Wednesday, August 26, 2020

As Hurricane Laura Approaches


 This quick post is just a heads-up of sorts that I, along with numerous other bloggers, am likely to disappear for a bit when Hurricane Laura finally lands somewhere around the Texas-Louisiana border late tonight or early in the morning. Even as close to land as the storm is now (maybe 150 miles out and moving about 15 mph), no one is quite sure yet exactly where it will make shore. It is expected to first impact land with winds between 145 and 150 mph, so wherever it hits, it will be bad news.

The best guess seems to be that it will strike somewhere near the Texas-Louisiana line, placing the Houston area on the west side of the storm system. That's the "dry" side, so we would not be subjected to most of the heavy rainfall. But it doesn't take much wind to knock out the power in this area, and sometimes it takes days - not hours - to restore power after something this massive. About eleven years ago, for instance, a hurricane (I've lost track of all their names now) knocked out power in my neighborhood for 14 days.

Houston has a decent shot at getting off lightly this time around, but just 100 miles southeast of us over 100,000 people are still in the process of evacuating their homes. That area includes the little town I grew up in, and I have numerous friends and relatives there still.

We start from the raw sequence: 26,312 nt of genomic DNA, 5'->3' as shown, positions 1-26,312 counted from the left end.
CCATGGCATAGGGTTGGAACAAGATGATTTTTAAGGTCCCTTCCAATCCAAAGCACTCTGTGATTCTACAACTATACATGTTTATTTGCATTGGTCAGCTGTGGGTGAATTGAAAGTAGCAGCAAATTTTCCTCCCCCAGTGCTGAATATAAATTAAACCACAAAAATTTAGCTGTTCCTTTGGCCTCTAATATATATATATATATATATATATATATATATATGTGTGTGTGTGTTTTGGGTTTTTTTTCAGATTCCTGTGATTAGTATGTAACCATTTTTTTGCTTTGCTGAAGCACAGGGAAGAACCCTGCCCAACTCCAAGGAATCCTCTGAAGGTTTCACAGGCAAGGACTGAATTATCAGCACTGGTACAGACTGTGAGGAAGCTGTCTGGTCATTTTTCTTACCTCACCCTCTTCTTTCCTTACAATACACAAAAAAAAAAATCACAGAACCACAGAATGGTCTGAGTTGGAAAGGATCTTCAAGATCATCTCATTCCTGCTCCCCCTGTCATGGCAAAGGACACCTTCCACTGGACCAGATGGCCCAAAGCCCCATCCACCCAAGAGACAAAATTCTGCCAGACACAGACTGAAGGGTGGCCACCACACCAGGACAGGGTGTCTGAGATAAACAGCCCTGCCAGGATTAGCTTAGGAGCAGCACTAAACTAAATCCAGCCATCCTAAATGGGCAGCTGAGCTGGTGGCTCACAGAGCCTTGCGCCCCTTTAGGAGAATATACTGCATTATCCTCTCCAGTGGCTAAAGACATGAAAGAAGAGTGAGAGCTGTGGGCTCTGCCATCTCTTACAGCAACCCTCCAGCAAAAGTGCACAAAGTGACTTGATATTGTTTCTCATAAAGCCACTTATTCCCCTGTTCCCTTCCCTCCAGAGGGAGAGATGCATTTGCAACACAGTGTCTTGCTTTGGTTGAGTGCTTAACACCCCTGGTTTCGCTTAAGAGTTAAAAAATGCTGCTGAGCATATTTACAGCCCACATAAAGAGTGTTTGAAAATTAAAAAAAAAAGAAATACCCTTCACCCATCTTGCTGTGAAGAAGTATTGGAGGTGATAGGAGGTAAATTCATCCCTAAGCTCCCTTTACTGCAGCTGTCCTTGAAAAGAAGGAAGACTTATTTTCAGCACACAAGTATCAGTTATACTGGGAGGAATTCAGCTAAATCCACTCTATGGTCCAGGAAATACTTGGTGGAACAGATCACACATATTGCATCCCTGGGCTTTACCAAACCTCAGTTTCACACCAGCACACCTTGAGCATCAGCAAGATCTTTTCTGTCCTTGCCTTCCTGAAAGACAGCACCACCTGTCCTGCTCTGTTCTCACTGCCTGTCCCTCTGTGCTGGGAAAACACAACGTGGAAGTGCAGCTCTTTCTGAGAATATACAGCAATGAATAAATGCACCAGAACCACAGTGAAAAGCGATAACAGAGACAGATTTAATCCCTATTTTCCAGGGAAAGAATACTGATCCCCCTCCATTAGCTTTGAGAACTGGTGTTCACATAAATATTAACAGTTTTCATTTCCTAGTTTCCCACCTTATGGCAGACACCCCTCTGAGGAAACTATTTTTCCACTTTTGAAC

So for now, millions of people up and down the Gulf Coast are in the process of holding their breaths until Laura finally decides who is to be punished this time around. Here we go again.

13 comments:

  1. This is a really scary storm, Sam. The descriptions of possible storm surges are frightening. Hoping Houston doesn't take another bad hit!

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    1. It's looking more and more that the two counties directly east and southeast of us are going to catch the brunt of this one. They got clobbered last time along with us, so I know they are sick about this. Just got a note from a friend telling me they will be passing through my part of Houston on their way further northwest.

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    2. Jen, I'm seeing now that you guys might get 5-8 inches of rain way up where you are. Stay safe.

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  2. Stay safe. Hope it passes you by- although then of course that means your neighbors get the worst of it . . .

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    1. Thanks, Jeane. You're right; it's unfortunate, but somebody is going to get clobbered by this one because the winds are really high. The one we got in 2017 was mostly water, this one is the opposite, looks like. Everything from outside is put away as of an hour ago, so now we wait.

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  3. Fingers crossed you don't get hit too hard with this one. Good luck and stay safe!

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    1. Laura wobbled away from us in the last few hours, Lark, giving us a free pass. Still hard to believe we didn't even get one drop of rain.

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  4. Oh crikey, that's all you need! You take care, Sam, will be thinking of you.

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    1. I'm still shaking my head about how we lucked out on Hurricane Laura, Cath. I'm thinking of all my friends and family who were not so fortunate, but with the virus, I don't dare go down there to help with the clean-up.

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